Tuesday, March 26, 2013

What is Your Favorite Tree?

The Hudson was beautiful this morning when I drove down the hill to the train, the Palisades tinged pink with dawn light and white with snow. But I can't help thinking about that poem of Robert Frost's, which I quoted in a post the other day here. My mind always turns to that poem of Frost's this time of year, or has for a long time.

When I was a little girl (bear with me on this), my favorite tree was the maple. My grandpa Brennan had two massive maple trees in his front yard, and I think we must have had one in ours, too, because one of my favorite things to do in the spring, after the seeds had dried and fallen, was to throw handfuls of them up in the air and watch them spin, lazily down.

And my mother, who must have been hard pressed some days to keep my busy little mind occupied, showed me how to peel the seeds, tearing away the brown fin, and the harder film underneath that held the two halves of the seed together, pale green with its tiny tail of a sprout tucked in. And she gave me glue and paper and showed me how to make designs with the halves of the seeds glued into patterns.

That must have kept me busy for a half hour anyway. We had a grey house in those days, probably built in the early 20th century, with a porch and classic grey porch stairs. Or so I remember it, anyway. And I'd sit on one step and use the next one up as my desk. Pasting away. Then after awhile, mom would bring out a little tray with a tea party on it, and I'd drag out my dolls and serve them all weak tea watered down with tons of milk and sugar, and bits of toast cut into toast points spread with honey. And I'd go around the circle of dolls offering each a sip and a bite, and end the party by eating and drinking it all.

And that was how the maple became my favorite tree. Although the pine was a close second. That was because of Heidi.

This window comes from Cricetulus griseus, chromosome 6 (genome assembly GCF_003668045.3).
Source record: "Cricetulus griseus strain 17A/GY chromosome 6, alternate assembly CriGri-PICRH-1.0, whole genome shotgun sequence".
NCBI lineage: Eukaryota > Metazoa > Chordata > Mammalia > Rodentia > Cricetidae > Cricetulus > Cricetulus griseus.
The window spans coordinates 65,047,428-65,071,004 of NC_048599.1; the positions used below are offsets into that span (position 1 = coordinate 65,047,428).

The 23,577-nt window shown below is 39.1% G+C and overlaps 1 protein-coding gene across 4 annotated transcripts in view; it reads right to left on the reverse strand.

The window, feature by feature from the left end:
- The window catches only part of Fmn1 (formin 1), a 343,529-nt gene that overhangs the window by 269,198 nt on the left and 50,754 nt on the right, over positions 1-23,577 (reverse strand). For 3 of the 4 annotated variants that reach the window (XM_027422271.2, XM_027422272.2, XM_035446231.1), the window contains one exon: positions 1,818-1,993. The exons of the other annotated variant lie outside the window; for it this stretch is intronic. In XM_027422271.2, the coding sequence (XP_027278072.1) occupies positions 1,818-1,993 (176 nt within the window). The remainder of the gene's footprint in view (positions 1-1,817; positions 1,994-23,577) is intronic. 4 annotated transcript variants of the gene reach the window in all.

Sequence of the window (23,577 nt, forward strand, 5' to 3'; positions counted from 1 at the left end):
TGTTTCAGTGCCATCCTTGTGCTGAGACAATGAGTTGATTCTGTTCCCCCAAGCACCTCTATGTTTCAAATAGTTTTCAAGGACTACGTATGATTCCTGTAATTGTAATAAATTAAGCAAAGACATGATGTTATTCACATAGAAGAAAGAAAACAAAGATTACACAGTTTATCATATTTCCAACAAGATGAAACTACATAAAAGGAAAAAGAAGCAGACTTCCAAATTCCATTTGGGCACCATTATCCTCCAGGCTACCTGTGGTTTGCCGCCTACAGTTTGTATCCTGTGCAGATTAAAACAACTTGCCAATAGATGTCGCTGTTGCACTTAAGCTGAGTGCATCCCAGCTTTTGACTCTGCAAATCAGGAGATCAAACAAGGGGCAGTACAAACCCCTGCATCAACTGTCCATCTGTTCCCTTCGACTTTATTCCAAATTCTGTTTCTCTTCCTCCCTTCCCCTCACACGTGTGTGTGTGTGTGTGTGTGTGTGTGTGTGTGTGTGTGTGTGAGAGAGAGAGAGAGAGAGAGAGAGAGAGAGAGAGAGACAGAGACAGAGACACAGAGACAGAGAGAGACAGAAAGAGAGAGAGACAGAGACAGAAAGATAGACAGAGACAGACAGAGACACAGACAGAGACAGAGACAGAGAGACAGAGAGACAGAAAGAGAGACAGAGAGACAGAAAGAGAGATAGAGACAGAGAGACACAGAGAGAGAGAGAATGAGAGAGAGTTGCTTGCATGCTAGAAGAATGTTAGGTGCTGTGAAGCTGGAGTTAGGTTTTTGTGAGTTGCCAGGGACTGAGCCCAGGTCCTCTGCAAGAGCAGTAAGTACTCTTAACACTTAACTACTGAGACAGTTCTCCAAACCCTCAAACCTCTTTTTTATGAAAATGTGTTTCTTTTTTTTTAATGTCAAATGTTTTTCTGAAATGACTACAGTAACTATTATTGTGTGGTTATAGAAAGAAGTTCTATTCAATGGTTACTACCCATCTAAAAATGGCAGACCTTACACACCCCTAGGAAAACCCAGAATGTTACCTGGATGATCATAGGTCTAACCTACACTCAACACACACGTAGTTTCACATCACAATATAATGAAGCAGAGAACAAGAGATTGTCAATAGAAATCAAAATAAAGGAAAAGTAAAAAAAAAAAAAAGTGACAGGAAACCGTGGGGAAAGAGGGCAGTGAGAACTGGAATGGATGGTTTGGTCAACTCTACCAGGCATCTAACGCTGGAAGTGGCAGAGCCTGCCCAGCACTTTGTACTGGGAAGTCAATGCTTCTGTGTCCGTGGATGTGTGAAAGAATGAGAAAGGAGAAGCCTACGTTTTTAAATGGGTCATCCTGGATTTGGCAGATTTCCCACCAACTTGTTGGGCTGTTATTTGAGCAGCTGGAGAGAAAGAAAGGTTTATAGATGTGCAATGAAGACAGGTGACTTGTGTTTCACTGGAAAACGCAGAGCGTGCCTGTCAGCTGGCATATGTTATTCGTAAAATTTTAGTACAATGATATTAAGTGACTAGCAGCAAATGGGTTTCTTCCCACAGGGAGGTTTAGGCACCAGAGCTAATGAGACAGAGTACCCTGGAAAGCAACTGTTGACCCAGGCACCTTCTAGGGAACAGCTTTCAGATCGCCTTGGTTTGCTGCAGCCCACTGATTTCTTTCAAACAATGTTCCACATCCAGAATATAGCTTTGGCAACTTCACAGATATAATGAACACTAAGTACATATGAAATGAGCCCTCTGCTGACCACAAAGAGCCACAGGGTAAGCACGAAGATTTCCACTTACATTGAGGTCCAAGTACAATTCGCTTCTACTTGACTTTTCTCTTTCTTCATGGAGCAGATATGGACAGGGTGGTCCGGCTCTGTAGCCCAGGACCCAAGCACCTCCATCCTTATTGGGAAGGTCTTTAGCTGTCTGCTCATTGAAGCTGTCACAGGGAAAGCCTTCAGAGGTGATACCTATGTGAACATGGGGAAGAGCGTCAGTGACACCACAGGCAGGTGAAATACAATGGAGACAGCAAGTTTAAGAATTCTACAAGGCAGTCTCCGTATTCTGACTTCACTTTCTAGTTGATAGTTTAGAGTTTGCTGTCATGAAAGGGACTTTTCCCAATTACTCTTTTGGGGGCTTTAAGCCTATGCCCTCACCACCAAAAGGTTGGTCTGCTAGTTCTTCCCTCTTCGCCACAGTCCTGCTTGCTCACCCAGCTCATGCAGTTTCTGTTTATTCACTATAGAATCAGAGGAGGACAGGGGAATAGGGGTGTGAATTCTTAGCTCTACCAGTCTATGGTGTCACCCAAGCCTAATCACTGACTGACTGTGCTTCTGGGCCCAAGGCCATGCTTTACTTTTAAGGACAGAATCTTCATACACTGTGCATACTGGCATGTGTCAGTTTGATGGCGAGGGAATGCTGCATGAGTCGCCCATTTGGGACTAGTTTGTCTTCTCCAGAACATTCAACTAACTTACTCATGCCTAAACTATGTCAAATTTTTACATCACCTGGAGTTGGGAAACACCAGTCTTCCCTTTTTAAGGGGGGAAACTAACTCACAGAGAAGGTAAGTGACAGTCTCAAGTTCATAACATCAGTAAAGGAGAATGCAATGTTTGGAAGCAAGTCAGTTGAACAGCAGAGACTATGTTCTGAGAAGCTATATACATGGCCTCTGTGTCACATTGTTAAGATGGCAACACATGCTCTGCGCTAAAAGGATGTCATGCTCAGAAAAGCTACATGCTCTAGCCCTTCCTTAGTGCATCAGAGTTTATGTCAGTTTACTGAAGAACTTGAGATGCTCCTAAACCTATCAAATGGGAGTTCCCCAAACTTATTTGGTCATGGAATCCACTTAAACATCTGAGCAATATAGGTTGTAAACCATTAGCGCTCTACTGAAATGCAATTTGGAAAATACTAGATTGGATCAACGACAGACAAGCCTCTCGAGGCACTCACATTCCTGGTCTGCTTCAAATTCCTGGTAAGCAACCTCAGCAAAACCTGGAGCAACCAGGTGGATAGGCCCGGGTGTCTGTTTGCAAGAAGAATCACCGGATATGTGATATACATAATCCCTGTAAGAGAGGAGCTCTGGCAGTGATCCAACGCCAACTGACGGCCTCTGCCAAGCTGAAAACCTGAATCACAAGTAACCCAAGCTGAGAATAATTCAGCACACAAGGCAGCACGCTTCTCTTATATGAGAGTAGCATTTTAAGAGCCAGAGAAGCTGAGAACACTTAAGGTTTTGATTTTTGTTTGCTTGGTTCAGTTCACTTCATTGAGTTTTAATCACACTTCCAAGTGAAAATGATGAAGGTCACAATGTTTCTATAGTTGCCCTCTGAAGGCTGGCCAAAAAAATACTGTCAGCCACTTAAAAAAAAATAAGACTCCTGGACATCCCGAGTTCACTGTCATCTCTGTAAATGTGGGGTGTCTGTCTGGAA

I don't think I've ever seen the movie, but in the book, one of the things Heidi loves the most is the roaring of the wind in the pines behind her grandpa's hut. And in our side yard, that same yard with the porch stairs, was a short line of young pines. I would creep in under the pines, where the branches hung low, and study them. Ours didn't roar. But they had a strange white pitch that seeped out from places where branches had been sawn away that, when touched, would make my fingers stick together in a curiously uncomfortable fashion.

Later on, in my 20's in Chicago and then my 30's, in Pennsylvania, the pine became my favorite tree. The early skyscrapers, which Chicago was so famous for, being the city of big shoulders and all, were said to be modeled on the pine, with its long, deep taproot. The pine can flex with the wind, and bend and not snap, because of this taproot. And I liked thinking of the herd of tall Chicago buildings as a stand of pines, and even later, of life as a pine--the deeper one's taproot, the more one can flex and not break in the bitter winds. And when I moved to the Pennsylvania hills and learned to hike in them, I would think of all this, as I hiked among the forests of hemlock.

But now, in my late 40's (I'll be 50 in June, yikes!), the oak has become my favorite tree. The oak is very slow to grow. It takes an entire one of our lifetimes for an oak to grow into its true maturity, and then, with luck, it is just getting started. And I like the idea of a tree that persists like that. There is a stand of oaks across the street from Pugsley, in what is known as the Campwoods Methodist Summer Camp. These oaks are neither young nor old. They're sturdy and strong and striking. I'll snap a shot or two for you.

One of their babies, I think, has rooted under my yews, by the front porch, in its own little protective nursery. And when it gets just a little bigger, I want to transplant it into the front yard and give it space and time to grow.

Another day, I'll write about the trees that have inhabited the Pugsley yard. For now, suffice it to say that it feels to me that the yard and house wants an oak this time. Hopefully if we're lucky that oak will be here with the house long after all of us are gone.

So then, I've managed to talk about everything but Frost this morning. I'll save that for another day. We've got a wait for spring, it seems. And so there will be time enough for that.

In the meanwhile, I'd be curious to know what other people's favorite trees are, and why.

Sent from my iPhone

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